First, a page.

55 Long algae problems - Tropical Fish Keeping - Aquarium fish care and resources
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post #1 of 5 Old 04-23-2012, 07:50 AM Thread Starter
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55 Long algae problems

I have had a 55 long set up for about 5-6 months. I purchased it and it was a seasoned tank. I added some fluorite to the original black sand substrate, hooked up my co2 and made a canopy that houses 4 40w fluorescents. I have it well planted. I also dose ferts to it. Parameters are 7.0 ph, about 5-10 nitrates, about 2 in phospates, my iron shows about .075-0.1. and my kh is about 4. I have been fighting what appears to be hair algae for quite some time. Now i have cyno and green dust algae. I monitor my parameters and at the moment i am only dosing iron through plantex and potassium since i cant get my phosphates to come down and my nitrates are staying fairly stable. In my 56 column i have same parameters however i have a corallife 65w*2 fixture on it. This tank is doing great minus a little hair algae. Is my 55 long having problems from my gobies digging in the substrate and uncovering the fluorite or is there something else i should be looking at. I also have a purplish looking algae on a couple of the pieces of slate. almost looks like dark purple paint splatters. Oh i also have my lights on for 10 hours a day and run a fluval 406 for filtration.
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post #2 of 5 Old 04-23-2012, 08:30 AM
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I'm afraid I don't have any experience with a high tech setup. The fish digging through the substrate won't be causing any problems though.

I know in low tech setups, algae is a sign of too much light making the system unbalanced, and I would suspect the same in a high tech. You might have to tweak your daily fertilizer dosing or light period to obtain a balance.

Cyano isn't algae but instead bacteria, I believe is caused by high organics. What is your water change schedule?
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post #3 of 5 Old 04-23-2012, 10:43 AM
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Does ur other tank use sand aswell? I would never use soil mixed with sand due to the fine grain. Could be possible the Fluorite is seeping thru and getting into your water column allowing algae to get the upper hand.

Combining flourish excell with your co2 helps to keep the algae minimized.
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post #4 of 5 Old 04-23-2012, 12:31 PM
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In the simplest terms, all green/red/black algae increases are due to excess light, meaning more light than the plants can use because some nutrient(s) is/are missing so photosynthesis slows or stops and the algae takes advantage of the continuing light. Now, other factors can play into this, like iron which I get to, but in general terms reducing the light (intensity and/or duration) until the algae no longer increases is the cure.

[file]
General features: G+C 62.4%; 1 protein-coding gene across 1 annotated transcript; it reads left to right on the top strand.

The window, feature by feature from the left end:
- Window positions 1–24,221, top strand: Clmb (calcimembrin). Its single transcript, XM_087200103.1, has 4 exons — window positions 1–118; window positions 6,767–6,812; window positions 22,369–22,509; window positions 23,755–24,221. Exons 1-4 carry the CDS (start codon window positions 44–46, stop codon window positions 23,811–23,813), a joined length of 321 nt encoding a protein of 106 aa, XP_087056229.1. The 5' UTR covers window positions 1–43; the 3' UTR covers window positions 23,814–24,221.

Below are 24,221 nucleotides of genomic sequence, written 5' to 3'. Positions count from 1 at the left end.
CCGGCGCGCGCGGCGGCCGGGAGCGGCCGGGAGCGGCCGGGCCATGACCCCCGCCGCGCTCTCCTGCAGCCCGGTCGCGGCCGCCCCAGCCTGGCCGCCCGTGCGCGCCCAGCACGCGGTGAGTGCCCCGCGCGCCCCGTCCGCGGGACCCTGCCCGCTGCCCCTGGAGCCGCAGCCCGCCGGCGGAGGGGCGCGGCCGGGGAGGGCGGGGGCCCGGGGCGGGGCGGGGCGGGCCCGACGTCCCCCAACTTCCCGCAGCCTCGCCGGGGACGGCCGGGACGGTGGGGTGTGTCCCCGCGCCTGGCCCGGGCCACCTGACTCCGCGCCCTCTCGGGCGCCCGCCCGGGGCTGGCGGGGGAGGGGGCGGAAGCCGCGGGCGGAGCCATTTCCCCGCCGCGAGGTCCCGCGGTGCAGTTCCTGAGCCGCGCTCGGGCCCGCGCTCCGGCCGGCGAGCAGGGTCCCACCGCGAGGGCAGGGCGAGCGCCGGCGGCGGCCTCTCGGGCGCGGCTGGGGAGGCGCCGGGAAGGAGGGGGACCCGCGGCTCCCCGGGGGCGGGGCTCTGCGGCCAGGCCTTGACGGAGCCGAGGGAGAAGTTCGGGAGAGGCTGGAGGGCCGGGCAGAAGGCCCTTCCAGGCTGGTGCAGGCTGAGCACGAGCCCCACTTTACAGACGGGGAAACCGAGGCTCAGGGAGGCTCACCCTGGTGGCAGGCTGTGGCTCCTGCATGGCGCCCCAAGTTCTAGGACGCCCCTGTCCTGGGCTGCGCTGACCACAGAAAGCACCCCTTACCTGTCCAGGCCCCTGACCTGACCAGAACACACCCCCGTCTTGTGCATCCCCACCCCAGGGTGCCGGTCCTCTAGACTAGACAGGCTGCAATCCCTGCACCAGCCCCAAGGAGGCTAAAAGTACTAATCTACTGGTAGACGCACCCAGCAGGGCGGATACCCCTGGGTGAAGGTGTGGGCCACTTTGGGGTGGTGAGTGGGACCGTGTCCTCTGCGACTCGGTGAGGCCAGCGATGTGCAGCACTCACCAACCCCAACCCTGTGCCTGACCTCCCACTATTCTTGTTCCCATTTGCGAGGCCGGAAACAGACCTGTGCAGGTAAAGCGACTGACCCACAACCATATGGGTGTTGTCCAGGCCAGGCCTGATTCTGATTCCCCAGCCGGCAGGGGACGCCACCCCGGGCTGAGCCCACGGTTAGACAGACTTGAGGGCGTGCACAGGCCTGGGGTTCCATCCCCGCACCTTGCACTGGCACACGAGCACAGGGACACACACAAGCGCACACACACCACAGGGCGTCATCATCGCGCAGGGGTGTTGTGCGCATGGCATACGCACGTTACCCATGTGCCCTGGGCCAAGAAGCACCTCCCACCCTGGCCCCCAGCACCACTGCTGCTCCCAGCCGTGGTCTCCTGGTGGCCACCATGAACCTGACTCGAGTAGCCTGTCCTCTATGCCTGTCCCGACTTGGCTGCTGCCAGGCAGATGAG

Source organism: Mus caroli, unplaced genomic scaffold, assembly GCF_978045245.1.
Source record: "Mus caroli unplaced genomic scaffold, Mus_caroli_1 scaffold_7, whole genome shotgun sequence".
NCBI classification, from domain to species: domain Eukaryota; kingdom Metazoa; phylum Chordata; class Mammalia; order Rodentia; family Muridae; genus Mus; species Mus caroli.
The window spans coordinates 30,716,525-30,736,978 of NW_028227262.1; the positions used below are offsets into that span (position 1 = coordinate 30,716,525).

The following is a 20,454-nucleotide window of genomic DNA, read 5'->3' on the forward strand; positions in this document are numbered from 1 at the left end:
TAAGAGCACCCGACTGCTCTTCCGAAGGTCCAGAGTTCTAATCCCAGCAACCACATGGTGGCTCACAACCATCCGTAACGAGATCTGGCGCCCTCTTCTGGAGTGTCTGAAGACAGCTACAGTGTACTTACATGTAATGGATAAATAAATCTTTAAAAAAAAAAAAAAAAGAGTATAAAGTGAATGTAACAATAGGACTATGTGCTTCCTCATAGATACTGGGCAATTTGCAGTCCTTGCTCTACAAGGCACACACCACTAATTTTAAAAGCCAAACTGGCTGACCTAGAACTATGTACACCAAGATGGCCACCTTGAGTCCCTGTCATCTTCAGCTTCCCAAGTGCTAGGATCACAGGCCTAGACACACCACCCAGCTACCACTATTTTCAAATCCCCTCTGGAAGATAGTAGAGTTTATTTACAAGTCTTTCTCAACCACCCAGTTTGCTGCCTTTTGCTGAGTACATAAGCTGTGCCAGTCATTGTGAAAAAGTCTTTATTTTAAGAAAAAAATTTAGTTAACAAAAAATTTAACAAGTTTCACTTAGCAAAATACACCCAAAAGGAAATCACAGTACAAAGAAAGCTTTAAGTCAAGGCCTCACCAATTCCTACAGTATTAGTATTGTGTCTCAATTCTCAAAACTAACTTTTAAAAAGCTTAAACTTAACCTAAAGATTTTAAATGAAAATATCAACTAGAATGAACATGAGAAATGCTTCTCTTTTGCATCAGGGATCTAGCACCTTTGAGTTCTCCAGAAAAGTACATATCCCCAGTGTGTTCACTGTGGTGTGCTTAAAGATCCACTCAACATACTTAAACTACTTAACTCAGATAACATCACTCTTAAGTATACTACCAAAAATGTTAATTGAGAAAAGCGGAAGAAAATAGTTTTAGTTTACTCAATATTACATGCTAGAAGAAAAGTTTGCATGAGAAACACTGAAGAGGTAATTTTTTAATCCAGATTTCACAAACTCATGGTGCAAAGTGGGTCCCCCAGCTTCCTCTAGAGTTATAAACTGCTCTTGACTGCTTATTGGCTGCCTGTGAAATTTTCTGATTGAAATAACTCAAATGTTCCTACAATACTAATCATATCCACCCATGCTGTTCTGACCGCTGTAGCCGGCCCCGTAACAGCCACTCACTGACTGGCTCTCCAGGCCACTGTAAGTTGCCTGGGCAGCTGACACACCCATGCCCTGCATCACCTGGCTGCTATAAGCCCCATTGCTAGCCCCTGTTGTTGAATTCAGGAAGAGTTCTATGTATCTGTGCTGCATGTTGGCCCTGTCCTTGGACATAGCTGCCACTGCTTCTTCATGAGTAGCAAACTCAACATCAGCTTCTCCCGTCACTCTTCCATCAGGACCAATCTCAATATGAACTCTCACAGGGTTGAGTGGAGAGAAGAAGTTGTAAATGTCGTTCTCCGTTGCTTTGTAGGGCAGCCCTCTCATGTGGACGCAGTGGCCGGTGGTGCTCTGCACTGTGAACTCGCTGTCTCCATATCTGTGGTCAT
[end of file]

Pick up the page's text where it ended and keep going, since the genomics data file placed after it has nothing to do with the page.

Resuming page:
Cyano is organics related, so there is excess organic matter in the aquarium. If this is just a speck or two on floating plants, I never worry; but if it is obviously a problem, then the organics have to be addressed. I've had this suddenly appear massively with something as basic as not cleaning the filter often enough.

Back to the iron. Iron is a micro-nutrient and thus not required in large doses. No mention is made of the total nutrient fertilization you are using, and that is needed. But in my view iron should never be added except as part of a micro-nutrient package. The macro-nutrients are generally dosed moderately-heavily in high-tech systems with micro-nutrients less. There is a proportional balance of nutrients that aquatic plants need, and too much of some can cause plants to alter their uptake of others. Think of it as mixing medications when you're ill and getting interactions that are more detrimental than valuable.

Iron is connected to many algae, so I would look at reducing this along with the light perhaps; you haven't indicated if this is T8 or T5 HO, I will assume from the 40w tubes that it is T8, four 48-inch tubes over a 55g. That's bright but if you have this balanced with CO2 and other macro-nutrients it should work but may need to be reduced in duration.


Byron Hosking, BMus, MA
Vancouver, BC, Canada

The aquarist is one who must learn the ways of the biologist, the chemist, and the veterinarian. [unknown source]

Something we all need to remember: The fish you've acquired was quite happy not being owned by you, minding its own business. If you’re going to take it under your wing then you’re responsible for it. Every aspect of its life is under your control, from water quality and temperature to swimming space. [Nathan Hill in PFK]
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post #5 of 5 Old 04-23-2012, 02:08 PM Thread Starter
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I did remove one of the tubes. and yes they are shop light setup with 6500K bulbs. I will also reduce the plantex. The other tank does have sand under gravel and fluorite under the sand. It pearls quite nicely. Its just weird to me that the same ferts are used in same amounts and one tank has problems and the other is fine. but such is life as an aquarist. And yes. the cyno is just a couple places on small portions of leaves. very minute.
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